Here is a conundrum: most scientists insist that research cannot be planned, and yet most of them will happily prepare proposals that outline their research for the next three years when applying for funds. It is certainly true that our research often leads us down unexpected avenues. Last year, my group was studying how the promoter of our favourite gene functions and now we are immersed in elucidating the role of the proteasome in the same process. When we embarked on our original strategy, we were unable to predict this change, and yet we would indeed have been foolish to ignore the results that pointed in this new direction. Ergo, research cannot be planned.
Nor can the fruits and practical benefits of research be predicted with any accuracy. The fact that a biotech industry can be built up on the basis of supposedly ‘irrelevant’ studies of how bacteria protect themselves from infection is enough evidence for me to say “I rest my case.” So, not only are we unaware of what we will be working on a year from now, we also do not know what additional benefits—if any—will come from this work. If you add to this the need for intellectual freedom, the inappropriateness of top‐down dictation of research that seems to lurk behind the word ‘planning’, and the horror of performance‐related assessment of ‘output’ and ‘deliverables’—two more taboo words for active scientists—then this editorial needs no more words. The answer is clear: research cannot and should not be planned.
But when we apply for funding we use different lyrics. Without blushing, we sketch out plans for the next three years and, in some instances, lay down defined milestones that we expect to meet. With the certainty of the expert, we state that we are at a defined point in determining how life works and that, with the right funding, we will reach the next point and be able to tell the world new facts. Often, we go even further and explain how this information will help to improve society in many ways. We imply that there is a plan and that we will follow it without deviation. Research can be planned!
The reality is that most research cannot be planned, but it can be organized. If we were not committed anarchists we could accept this notion, provided that there were not too many constraints on how we would have to organize our work. Indeed, organization may be the price we have to pay for using an increasing amount of taxpayers‘ money. It may also explain why 15,000 groups of scientists submitted expressions of interest in order to get their favourite topics on the list that is to be funded under the European Union's 6th Framework Pro‐gramme. They were organized, and they even presented a plan of what they would do if they were funded. However, when the establishment of a European Research Council is discussed, one frequently expressed view is that such a council should be open to all topics, without constraints, and that there should be no plan and no organization of the participants. The same people often use the example of the US National Institutes of Health (NIH), with the perception that there is an open pool of funding available to everybody. But the reality is slightly different; the NIH is organized around institutes focused on disease research, with the idea that their contributions will eventually benefit patients. There is an overall plan, although it is quite different from that needed for a project with commercial aims: it is still research with all of its twists and turns, but it will yield benefits, although in a manner that cannot be defined beforehand.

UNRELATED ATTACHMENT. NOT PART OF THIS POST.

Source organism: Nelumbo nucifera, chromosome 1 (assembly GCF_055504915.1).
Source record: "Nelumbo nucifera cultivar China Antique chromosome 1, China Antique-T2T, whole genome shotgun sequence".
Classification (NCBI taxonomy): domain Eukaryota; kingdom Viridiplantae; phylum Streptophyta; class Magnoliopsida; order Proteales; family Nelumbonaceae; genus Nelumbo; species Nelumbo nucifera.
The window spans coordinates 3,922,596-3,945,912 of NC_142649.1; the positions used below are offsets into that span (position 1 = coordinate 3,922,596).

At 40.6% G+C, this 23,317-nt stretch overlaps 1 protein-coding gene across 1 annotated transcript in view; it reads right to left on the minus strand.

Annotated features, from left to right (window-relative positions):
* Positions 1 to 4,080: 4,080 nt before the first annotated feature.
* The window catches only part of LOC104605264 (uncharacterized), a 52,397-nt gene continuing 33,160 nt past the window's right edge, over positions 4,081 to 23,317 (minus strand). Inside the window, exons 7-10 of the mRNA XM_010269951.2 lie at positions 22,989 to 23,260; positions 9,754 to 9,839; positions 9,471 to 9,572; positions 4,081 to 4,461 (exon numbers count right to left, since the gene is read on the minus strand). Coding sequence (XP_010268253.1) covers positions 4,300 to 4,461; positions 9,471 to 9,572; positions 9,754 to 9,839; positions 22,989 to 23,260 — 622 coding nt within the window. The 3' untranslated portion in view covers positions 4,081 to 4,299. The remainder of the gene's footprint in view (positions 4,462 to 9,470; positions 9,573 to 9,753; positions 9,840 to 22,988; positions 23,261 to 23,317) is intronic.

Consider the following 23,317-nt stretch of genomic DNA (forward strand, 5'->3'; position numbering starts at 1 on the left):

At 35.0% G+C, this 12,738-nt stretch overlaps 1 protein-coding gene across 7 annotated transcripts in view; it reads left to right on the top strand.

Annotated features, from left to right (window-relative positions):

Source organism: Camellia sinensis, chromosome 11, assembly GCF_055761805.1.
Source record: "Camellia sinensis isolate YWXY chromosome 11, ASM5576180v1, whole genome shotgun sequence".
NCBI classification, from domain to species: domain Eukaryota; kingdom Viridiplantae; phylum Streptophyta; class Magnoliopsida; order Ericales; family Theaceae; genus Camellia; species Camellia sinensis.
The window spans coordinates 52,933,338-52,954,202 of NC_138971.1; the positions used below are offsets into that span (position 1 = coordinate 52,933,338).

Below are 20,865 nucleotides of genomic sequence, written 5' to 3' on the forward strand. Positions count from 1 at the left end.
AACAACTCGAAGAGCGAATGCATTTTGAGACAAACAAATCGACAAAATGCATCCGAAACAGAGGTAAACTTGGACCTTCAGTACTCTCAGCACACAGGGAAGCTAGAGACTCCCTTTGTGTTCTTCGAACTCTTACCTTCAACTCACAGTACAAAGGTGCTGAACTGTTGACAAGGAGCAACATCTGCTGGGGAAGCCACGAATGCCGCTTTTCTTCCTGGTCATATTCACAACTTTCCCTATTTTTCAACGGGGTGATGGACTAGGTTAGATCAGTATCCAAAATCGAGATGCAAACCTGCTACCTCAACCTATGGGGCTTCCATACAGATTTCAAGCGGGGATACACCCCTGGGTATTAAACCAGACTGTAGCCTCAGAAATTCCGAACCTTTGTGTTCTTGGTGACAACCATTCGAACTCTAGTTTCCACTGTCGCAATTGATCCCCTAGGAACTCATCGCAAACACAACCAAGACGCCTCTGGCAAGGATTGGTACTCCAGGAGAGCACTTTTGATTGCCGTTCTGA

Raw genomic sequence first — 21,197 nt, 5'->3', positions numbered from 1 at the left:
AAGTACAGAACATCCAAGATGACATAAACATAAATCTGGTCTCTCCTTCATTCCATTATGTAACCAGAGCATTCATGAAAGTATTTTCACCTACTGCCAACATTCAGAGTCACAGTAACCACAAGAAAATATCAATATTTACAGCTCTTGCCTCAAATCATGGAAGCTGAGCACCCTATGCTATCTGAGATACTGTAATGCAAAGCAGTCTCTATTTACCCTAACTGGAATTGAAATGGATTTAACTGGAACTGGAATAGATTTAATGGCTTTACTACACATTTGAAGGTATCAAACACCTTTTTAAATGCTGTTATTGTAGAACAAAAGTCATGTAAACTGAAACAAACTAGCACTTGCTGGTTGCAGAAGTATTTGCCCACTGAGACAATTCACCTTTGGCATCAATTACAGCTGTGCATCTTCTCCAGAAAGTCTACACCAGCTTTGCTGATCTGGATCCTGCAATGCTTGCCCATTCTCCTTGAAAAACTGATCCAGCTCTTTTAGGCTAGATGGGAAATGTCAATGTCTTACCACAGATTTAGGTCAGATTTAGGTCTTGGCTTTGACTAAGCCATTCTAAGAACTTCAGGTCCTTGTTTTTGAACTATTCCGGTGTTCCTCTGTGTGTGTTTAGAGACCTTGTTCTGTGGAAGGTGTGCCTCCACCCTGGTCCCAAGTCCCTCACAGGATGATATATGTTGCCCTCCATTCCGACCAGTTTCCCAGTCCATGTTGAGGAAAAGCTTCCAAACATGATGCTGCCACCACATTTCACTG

So if there is to be a new funding programme for Europe, we have to ensure that it is appropriately balanced between organization and planning. Of course, such a balance is quite different for the natural sciences than, for example, developing a new aeroplane. But it may mean that we should be prepared to package the results from top quality research into an integrated context; for instance, understanding how a cell divides. The research needed to explain this process could be diverse, and should be free of constraints, provided that it potentially adds information to answer that question. Clearly, not everyone would be able to fit his or her research into such a framework, but there could be many other topics so that all scientists would be eligible to participate. It is essential that we do not ruin future prospects for much‐needed research by insisting that we are a community that cannot be organized—even if we accept that ‘planned’ is an unacceptable term for the work we pursue.
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